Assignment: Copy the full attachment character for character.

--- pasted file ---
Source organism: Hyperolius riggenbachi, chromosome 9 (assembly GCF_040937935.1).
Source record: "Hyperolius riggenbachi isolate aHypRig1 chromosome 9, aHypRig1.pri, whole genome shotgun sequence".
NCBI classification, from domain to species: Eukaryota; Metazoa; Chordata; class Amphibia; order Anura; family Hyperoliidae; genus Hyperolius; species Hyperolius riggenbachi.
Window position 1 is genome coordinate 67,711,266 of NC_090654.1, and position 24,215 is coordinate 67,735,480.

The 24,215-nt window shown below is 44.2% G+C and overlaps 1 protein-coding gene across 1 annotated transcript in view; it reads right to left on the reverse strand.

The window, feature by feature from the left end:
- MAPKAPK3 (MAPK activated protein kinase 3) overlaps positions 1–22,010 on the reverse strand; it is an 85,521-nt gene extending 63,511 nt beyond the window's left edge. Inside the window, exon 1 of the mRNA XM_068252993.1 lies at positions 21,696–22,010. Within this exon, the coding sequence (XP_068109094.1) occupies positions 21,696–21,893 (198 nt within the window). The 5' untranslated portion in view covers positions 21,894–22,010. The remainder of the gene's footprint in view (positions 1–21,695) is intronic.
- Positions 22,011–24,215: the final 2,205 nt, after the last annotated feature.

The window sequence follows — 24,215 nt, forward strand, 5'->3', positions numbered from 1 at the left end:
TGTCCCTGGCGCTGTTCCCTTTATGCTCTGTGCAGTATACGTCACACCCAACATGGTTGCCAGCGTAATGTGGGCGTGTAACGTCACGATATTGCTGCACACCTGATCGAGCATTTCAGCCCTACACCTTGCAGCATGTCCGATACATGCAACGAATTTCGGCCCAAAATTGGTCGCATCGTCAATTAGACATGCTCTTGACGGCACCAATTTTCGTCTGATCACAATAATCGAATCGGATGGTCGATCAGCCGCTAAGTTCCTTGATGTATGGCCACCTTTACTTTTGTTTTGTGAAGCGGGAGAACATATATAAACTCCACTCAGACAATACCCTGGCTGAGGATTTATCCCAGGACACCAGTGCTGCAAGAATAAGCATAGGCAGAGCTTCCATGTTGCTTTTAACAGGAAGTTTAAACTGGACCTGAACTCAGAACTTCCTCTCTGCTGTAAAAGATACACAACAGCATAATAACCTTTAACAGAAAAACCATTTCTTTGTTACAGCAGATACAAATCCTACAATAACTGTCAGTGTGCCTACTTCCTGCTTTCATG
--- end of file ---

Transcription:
Source organism: Hyperolius riggenbachi, chromosome 9 (assembly GCF_040937935.1).
Source record: "Hyperolius riggenbachi isolate aHypRig1 chromosome 9, aHypRig1.pri, whole genome shotgun sequence".
NCBI classification, from domain to species: Eukaryota; Metazoa; Chordata; class Amphibia; order Anura; family Hyperoliidae; genus Hyperolius; species Hyperolius riggenbachi.
Window position 1 is genome coordinate 67,711,266 of NC_090654.1, and position 24,215 is coordinate 67,735,480.

The 24,215-nt window shown below is 44.2% G+C and overlaps 1 protein-coding gene across 1 annotated transcript in view; it reads right to left on the reverse strand.

The window, feature by feature from the left end:
- MAPKAPK3 (MAPK activated protein kinase 3) overlaps positions 1–22,010 on the reverse strand; it is an 85,521-nt gene extending 63,511 nt beyond the window's left edge. Inside the window, exon 1 of the mRNA XM_068252993.1 lies at positions 21,696–22,010. Within this exon, the coding sequence (XP_068109094.1) occupies positions 21,696–21,893 (198 nt within the window). The 5' untranslated portion in view covers positions 21,894–22,010. The remainder of the gene's footprint in view (positions 1–21,695) is intronic.
- Positions 22,011–24,215: the final 2,205 nt, after the last annotated feature.

The window sequence follows — 24,215 nt, forward strand, 5'->3', positions numbered from 1 at the left end:
TGTCCCTGGCGCTGTTCCCTTTATGCTCTGTGCAGTATACGTCACACCCAACATGGTTGCCAGCGTAATGTGGGCGTGTAACGTCACGATATTGCTGCACACCTGATCGAGCATTTCAGCCCTACACCTTGCAGCATGTCCGATACATGCAACGAATTTCGGCCCAAAATTGGTCGCATCGTCAATTAGACATGCTCTTGACGGCACCAATTTTCGTCTGATCACAATAATCGAATCGGATGGTCGATCAGCCGCTAAGTTCCTTGATGTATGGCCACCTTTACTTTTGTTTTGTGAAGCGGGAGAACATATATAAACTCCACTCAGACAATACCCTGGCTGAGGATTTATCCCAGGACACCAGTGCTGCAAGAATAAGCATAGGCAGAGCTTCCATGTTGCTTTTAACAGGAAGTTTAAACTGGACCTGAACTCAGAACTTCCTCTCTGCTGTAAAAGATACACAACAGCATAATAACCTTTAACAGAAAAACCATTTCTTTGTTACAGCAGATACAAATCCTACAATAACTGTCAGTGTGCCTACTTCCTGCTTTCATG